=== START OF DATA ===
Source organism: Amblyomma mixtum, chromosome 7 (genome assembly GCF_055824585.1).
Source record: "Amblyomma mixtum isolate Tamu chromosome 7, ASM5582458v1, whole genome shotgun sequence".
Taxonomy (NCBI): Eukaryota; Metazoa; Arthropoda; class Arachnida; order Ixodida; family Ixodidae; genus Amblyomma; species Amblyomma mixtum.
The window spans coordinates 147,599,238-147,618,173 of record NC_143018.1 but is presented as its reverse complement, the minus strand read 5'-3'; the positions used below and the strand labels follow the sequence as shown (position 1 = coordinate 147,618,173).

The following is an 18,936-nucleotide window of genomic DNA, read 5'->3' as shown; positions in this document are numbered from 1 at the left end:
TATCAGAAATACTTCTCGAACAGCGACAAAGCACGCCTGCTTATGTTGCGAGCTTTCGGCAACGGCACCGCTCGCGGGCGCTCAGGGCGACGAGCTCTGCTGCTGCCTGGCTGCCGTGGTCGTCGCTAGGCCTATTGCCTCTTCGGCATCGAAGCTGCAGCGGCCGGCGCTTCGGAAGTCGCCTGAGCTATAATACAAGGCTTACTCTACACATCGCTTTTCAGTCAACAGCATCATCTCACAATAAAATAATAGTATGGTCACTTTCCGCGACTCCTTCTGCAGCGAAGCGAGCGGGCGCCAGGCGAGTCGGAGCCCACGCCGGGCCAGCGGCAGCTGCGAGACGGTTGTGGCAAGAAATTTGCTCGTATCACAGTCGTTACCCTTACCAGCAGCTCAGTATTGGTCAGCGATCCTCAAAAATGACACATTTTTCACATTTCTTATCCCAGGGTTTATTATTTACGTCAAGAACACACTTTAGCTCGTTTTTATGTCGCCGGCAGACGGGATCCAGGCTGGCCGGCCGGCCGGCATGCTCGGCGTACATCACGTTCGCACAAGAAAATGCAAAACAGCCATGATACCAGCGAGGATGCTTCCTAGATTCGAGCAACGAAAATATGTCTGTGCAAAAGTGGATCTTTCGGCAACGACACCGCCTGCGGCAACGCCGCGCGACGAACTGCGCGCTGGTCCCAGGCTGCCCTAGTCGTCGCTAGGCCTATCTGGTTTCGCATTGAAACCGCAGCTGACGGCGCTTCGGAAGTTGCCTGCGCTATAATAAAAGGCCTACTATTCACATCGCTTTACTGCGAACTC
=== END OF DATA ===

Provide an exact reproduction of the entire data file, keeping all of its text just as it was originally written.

Source organism: Amblyomma mixtum, chromosome 7 (genome assembly GCF_055824585.1).
Source record: "Amblyomma mixtum isolate Tamu chromosome 7, ASM5582458v1, whole genome shotgun sequence".
Taxonomy (NCBI): Eukaryota; Metazoa; Arthropoda; class Arachnida; order Ixodida; family Ixodidae; genus Amblyomma; species Amblyomma mixtum.
The window spans coordinates 147,599,238-147,618,173 of record NC_143018.1 but is presented as its reverse complement, the minus strand read 5'-3'; the positions used below and the strand labels follow the sequence as shown (position 1 = coordinate 147,618,173).

The following is an 18,936-nucleotide window of genomic DNA, read 5'->3' as shown; positions in this document are numbered from 1 at the left end:
TATCAGAAATACTTCTCGAACAGCGACAAAGCACGCCTGCTTATGTTGCGAGCTTTCGGCAACGGCACCGCTCGCGGGCGCTCAGGGCGACGAGCTCTGCTGCTGCCTGGCTGCCGTGGTCGTCGCTAGGCCTATTGCCTCTTCGGCATCGAAGCTGCAGCGGCCGGCGCTTCGGAAGTCGCCTGAGCTATAATACAAGGCTTACTCTACACATCGCTTTTCAGTCAACAGCATCATCTCACAATAAAATAATAGTATGGTCACTTTCCGCGACTCCTTCTGCAGCGAAGCGAGCGGGCGCCAGGCGAGTCGGAGCCCACGCCGGGCCAGCGGCAGCTGCGAGACGGTTGTGGCAAGAAATTTGCTCGTATCACAGTCGTTACCCTTACCAGCAGCTCAGTATTGGTCAGCGATCCTCAAAAATGACACATTTTTCACATTTCTTATCCCAGGGTTTATTATTTACGTCAAGAACACACTTTAGCTCGTTTTTATGTCGCCGGCAGACGGGATCCAGGCTGGCCGGCCGGCCGGCATGCTCGGCGTACATCACGTTCGCACAAGAAAATGCAAAACAGCCATGATACCAGCGAGGATGCTTCCTAGATTCGAGCAACGAAAATATGTCTGTGCAAAAGTGGATCTTTCGGCAACGACACCGCCTGCGGCAACGCCGCGCGACGAACTGCGCGCTGGTCCCAGGCTGCCCTAGTCGTCGCTAGGCCTATCTGGTTTCGCATTGAAACCGCAGCTGACGGCGCTTCGGAAGTTGCCTGCGCTATAATAAAAGGCCTACTATTCACATCGCTTTACTGCGAACTC